Atlanta Braves 2020: Reasons for optimism

What happened in 2019?
On the opening Sunday of the season, Bryce Harper homered to secure the sweep against Atlanta and send his Phillies’ gang into ecstasy. In the words of Professor Brian Cox’s D:Ream, the Braves knew that things can only get better. They took the top spot in the NL East in mid-June and never relinquished it.

The additions of Josh Donaldson and Dallas Keuchel added veteran stability to the young guns, and the Braves followed their 90-win 2018 with an impressive 97-win 2019.

In Ozzie Albies and Ronald Acuña Jr., the Braves had a couple of the most mesmerising players of the year. To be honest, as a neutral, it was sometimes tough to watch and not resent the franchise for criminally underpaying two of the best players in the game.

Atlanta finished the regular season with four more wins than eventual World Series champions, the Washington Nationals, although according to Pythagorean winning percentage, they should have had four fewer wins than the Nats.

The Braves’ season finished abruptly on 9 October 2019. With the National League Division Series against the St Louis Cardinals tied two games apiece, millions tuned in to watch the decider. It was the Braves’ first must-win game of the season, but instead of the exciting climax we were anticipating, Atlanta conceded ten runs in the first inning, and the game was over as a spectacle. Interestingly, there was no humidity, astroturf, backstop issue, or jetlag to blame for the double-digit run-fest.

Moves & shakes
OUT: Josh Donaldson, Dallas Keuchel, Julio Teheran, Francisco Cervelli, Anthony Swarzak, Josh Tomlin, Billy Hamilton, Brian McCann,
IN: Travis d’Arnaud, Will Smith, Marcell Ozuna, Adeiny Hechavarria, Cole Hamels

One to watch
We are indebted to @BravesintheUK for the suggestion of Max Fried. Follow them on Twitter.

Embed from Getty Images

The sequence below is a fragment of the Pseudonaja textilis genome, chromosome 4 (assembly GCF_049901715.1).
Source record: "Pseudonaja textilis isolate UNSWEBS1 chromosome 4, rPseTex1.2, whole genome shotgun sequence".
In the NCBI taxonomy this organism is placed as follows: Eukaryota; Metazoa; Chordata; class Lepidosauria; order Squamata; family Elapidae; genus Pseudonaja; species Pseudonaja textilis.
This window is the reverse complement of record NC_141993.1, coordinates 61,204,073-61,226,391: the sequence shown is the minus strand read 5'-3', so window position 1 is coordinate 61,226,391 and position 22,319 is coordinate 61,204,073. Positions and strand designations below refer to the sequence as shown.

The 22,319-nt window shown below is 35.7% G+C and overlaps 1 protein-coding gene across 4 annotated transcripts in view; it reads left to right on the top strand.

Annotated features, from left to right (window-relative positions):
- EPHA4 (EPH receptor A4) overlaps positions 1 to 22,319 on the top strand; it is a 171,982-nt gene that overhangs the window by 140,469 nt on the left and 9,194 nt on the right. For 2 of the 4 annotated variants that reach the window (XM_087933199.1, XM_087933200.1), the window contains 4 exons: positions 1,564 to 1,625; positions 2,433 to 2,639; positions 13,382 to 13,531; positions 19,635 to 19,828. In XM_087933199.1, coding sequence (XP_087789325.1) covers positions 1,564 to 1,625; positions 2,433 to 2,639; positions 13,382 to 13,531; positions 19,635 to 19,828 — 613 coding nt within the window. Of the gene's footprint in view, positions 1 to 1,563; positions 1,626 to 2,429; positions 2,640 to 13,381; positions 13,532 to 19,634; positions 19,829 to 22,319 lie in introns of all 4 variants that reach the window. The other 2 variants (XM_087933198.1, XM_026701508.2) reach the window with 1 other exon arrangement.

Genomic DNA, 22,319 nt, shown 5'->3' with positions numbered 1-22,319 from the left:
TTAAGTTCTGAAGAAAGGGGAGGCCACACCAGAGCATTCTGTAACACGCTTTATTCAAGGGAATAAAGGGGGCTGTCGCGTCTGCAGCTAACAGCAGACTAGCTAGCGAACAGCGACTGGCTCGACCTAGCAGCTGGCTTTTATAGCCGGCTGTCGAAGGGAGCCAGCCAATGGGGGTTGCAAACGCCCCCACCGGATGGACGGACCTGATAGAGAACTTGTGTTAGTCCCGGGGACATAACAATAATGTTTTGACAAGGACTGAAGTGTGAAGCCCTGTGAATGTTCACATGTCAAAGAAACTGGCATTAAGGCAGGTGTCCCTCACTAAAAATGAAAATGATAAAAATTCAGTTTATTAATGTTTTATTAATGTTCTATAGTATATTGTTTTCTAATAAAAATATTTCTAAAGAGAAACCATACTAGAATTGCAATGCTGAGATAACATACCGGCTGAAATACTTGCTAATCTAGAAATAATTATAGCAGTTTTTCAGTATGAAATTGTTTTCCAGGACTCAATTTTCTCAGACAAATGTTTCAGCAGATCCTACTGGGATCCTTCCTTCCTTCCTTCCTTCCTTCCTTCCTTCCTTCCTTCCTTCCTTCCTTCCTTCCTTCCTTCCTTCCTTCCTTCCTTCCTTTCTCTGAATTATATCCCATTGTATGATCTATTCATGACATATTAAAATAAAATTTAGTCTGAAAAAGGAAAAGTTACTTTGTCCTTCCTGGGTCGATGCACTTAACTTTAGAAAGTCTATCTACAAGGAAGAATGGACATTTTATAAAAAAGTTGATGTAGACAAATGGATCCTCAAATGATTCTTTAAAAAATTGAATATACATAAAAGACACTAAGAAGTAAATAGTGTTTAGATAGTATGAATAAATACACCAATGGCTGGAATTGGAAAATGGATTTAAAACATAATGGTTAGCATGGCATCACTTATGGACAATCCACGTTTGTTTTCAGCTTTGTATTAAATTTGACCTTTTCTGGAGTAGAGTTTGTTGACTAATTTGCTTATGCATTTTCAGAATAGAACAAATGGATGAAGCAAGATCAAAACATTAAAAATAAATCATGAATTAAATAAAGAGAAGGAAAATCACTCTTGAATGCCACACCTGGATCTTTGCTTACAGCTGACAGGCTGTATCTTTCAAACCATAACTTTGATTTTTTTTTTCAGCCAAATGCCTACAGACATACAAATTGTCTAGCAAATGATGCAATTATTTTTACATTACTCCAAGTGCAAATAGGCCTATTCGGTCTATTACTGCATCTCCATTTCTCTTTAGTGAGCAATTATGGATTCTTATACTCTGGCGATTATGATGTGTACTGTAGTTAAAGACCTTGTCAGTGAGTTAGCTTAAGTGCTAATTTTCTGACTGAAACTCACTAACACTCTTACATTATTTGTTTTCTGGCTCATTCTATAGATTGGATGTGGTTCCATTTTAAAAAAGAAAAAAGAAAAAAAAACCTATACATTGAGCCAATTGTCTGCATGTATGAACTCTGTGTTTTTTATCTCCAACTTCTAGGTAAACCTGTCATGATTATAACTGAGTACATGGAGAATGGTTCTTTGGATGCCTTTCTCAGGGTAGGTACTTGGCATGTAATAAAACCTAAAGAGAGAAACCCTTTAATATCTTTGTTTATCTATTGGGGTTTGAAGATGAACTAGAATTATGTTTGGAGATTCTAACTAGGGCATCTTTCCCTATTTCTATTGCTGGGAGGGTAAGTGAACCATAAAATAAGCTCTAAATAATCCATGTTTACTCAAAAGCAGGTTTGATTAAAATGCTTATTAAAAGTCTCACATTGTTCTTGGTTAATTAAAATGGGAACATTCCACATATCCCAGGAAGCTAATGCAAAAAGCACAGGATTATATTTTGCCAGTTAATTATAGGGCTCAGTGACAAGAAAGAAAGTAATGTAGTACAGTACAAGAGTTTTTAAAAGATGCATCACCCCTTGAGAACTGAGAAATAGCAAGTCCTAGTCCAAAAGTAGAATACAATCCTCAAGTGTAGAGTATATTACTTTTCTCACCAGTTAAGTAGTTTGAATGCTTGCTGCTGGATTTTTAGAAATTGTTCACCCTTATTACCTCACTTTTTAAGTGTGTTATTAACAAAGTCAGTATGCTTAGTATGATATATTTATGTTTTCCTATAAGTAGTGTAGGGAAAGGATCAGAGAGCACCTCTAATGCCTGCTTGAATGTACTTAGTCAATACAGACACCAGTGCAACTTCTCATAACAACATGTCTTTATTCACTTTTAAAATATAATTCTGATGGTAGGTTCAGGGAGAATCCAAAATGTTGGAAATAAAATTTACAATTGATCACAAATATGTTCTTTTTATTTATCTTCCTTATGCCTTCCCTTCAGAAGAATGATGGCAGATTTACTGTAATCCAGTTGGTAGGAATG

The left-hander started 2019 in the bullpen, but by the end of the regular season, he had made 30 starts and established himself as a key member of the rotation.

The 26-year-old possesses a Clayton Kershaw-like curveball and a nasty slider, giving the groundball-inducing pitcher two devastating off-speed offerings. His 3.72 FIP was second only to Mike Soroka on the team, but he looks like he as far more to offer.

Five reasons for optimism in 2020
(1) Arguably, the Braves have the most exciting player on the planet. Ronald Acuña Jr. hit 41 homers, scored 127 runs with 101 RBI and swiped 37 bags … and he is only 22 years old.

(2) Ozhaino Jurdy Jiandro Albies, that’s Ozzie to you and me, and Bolly to his teammates, is set to continue his quest to be the best second baseman of the 2020s.

(3) The abundance of talent (Cristian Pache, Ian Anderson, Kyle Wright, Drew Waters, William Contreras) within the farm system, gives the front office plenty of opportunities to reinforce the roster, either by trade or promotion. Another postseason beckons; more so than ever because their World Series odds are in the top four.

(4) Mike Soroka arrived and he was everything we had hoped. The 21-year-old right-hander was a 5.6 WAR pitcher with 2.68 ERA in his first full season. Only Pete Alonso and his 53 homers stopped Soroka claiming the NL Rookie of the Year award. His starts this season will be must-watch TV.

(5) Despite the youthful exuberance of Soroka, Albies, and Acuña Jr., it’s the performance of one of the more veteran players that could be the key to success in 2020. Although hampered by injury at the end of last season, Freddie Freeman still had a career-year of 38 home runs and 121 RBI. Recently ranked as the best first baseman by MLB, the 30-year-old has just enjoyed his first pain-free offseason in nine years. Don’t bet against him setting more career-highs in 2020.

Photo courtesy of Rich von Biberstein/Icon Sportswire via Getty Images

Gavin is one of the growing team of writers at Bat Flips and Nerds. Follow him on Twitter @_tramps

We have BIG PLANS for 2020. More podcasts, exciting guests and much more content on the website, including team-specific articles from our new group of writers. There is still the opportunity to get involved if you have ever fancied writing about baseball.

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